When Robert Duvall told writer-director Scott Cooper that he loved Cooper's script for the music-focused drama "Crazy Heart" and wanted to produce it, Cooper said, "I need two things to make this film, and if I don't get them, I shouldn't make it. One is [composer] T Bone Burnett, and the other is Jeff Bridges." Cooper was absolutely right.
Then Bridges turned the role down, finally agreeing to participate only when Burnett did. Of course, Burnett's contribution was essential, but Bridges gives us entrée into the story.
His Bad Blake—a once-great country star reduced to playing bowling alleys and bars across the Southwest and opening for his former protégé, Tommy Sweet (Colin Farrell)—is wholly real, as the actor perfectly etches the musician's weariness with life and tenuous hold on dignity. Though we know Bad is in a bed of his own making, we acutely feel his embarrassment when, for example, he goes to buy more liquor but can't afford it.
A reporter named Jean (Maggie Gyllenhaal) begins to bring him back to life, leading him toward another redemptive bond with Sweet. Bridges gives us the changes in small increments. Meeting Jean for the first time, when she inadvertently finds him eating dinner on the couch in only a towel, Bad quickly dresses and returns to his seat for their interview, then self-consciously—almost contradictorily—pulls the open flaps of his button-down shirt over his chest, so as to make a good impression.
Bridges trades in this sort of nuanced behavior, and his easy and honest interactions with his co-stars bring to life whatever worlds he inhabits. This is what has compelled us to keep watching the four-time Oscar nominee over the last 50 years. Bad Blake might be the charm this time, but that's icing on the cake. The treat is the performance.
For this performance, Jeff Bridges has also been nominated for a Golden Globe and a Spirit Award. He was previously nominated for SAG Awards in 2001 for "The Contender" and in 2004 as a member of the "Seabiscuit" ensemble.
George Clooney, 'Up in the Air'
The meticulous, charming, commitment-free man-boy protagonist of Jason Reitman's dramatic comedy "Up in the Air," Ryan Bingham delivers his life philosophy right up front, from a podium, to his motivational-workshop audience—and, by no accident, to the film's audience as well: "Make no mistake, moving is living. And the slower we move, the faster we die."
George Clooney connects as Bingham, a high-living corporate axman, working for a company that in his own words "lends me out to cowards that don't have the courage to sack their own employees," spending most of his time literally "up in the air," jetting from city to city handing out pink slips and benefits packets. Clooney brilliantly delivers on this portrait of a middle-aged man who views emotional attachments as baggage and racks up frequent-flier miles in the millions. Clooney's mix of complete certitude and surprising naiveté make for one of his richest performances yet.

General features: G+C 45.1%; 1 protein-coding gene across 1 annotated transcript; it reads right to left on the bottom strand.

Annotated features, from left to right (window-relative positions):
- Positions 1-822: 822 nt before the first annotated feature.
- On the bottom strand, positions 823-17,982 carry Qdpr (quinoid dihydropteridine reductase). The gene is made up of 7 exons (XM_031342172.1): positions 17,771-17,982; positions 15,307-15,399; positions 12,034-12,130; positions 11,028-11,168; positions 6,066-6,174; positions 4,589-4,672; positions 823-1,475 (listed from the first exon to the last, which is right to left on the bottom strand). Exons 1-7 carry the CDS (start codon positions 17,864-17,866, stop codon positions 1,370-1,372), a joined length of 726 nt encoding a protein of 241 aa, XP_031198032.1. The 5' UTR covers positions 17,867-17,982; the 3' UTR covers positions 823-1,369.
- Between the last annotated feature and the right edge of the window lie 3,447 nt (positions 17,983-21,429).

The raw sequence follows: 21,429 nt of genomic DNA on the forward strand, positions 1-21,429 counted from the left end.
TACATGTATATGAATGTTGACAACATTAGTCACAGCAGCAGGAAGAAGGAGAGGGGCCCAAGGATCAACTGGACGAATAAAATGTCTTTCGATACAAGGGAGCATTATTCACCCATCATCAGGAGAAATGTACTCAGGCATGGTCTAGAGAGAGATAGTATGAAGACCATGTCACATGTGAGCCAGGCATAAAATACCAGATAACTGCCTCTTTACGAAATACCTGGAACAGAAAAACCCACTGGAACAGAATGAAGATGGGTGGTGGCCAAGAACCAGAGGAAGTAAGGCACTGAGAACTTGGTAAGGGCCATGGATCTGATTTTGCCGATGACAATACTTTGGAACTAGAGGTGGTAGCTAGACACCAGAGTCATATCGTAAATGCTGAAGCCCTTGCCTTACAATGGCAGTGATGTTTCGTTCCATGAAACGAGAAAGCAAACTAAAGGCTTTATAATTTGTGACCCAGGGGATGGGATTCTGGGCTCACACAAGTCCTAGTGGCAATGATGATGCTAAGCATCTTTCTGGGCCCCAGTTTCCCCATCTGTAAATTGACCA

His comic timing has never been better, making the most of writer-director Reitman's stinging one-liners. With understatement and smart-ass attitude, Clooney convinces us that Bingham is a man who savors life without commitment and delights in his world of perfect schedules and few complications, where reactions are managed and relationships are practical liaisons, not soul connections.
In one of Clooney's many standout scenes, Bingham is asked by co-worker Natalie (Anna Kendrick) about the nature of his relationships and surprises only her with his answer: "You know that moment when you look into somebody's eyes and you can feel them staring into your soul and the whole world goes quiet?" "Yes," whispers Natalie. "Well, I don't," says Bingham.
For this performance, George Clooney has also been nominated for a Golden Globe. He won SAG Awards as a member of the "ER" ensemble from 1996 to 1999, was nominated as a member of the ensemble in 1995, and was nominated individually in 1996 and 1997. He was also nominated for a SAG Award in 2007 for "Michael Clayton," in 2006 as a member of the "Good Night, and Good Luck" ensemble, and in 2005 for "Syriana."
Colin Firth, 'A Single Man'
Colin Firth is not without a long list of respectable credits. But we're looking at him with fresh eyes this year, thanks to his performance in writer-director Tom Ford's "A Single Man," based on Christopher Isherwood's novel.
The film follows a day in the life of George Falconer (Firth), a British college professor recently bereaved of his longtime partner. On this day, the deeply lonely George ponders suicide. And on this day, George sees the world in its smallest details, ranging through a wide palette of colors. Yet Firth does no breast-beating railing, nor does he produce floods of tears. Instead, his George reacts in silence, observing rather than interacting, finally noticing every routine minute, and quietly reflecting on his highly structured life.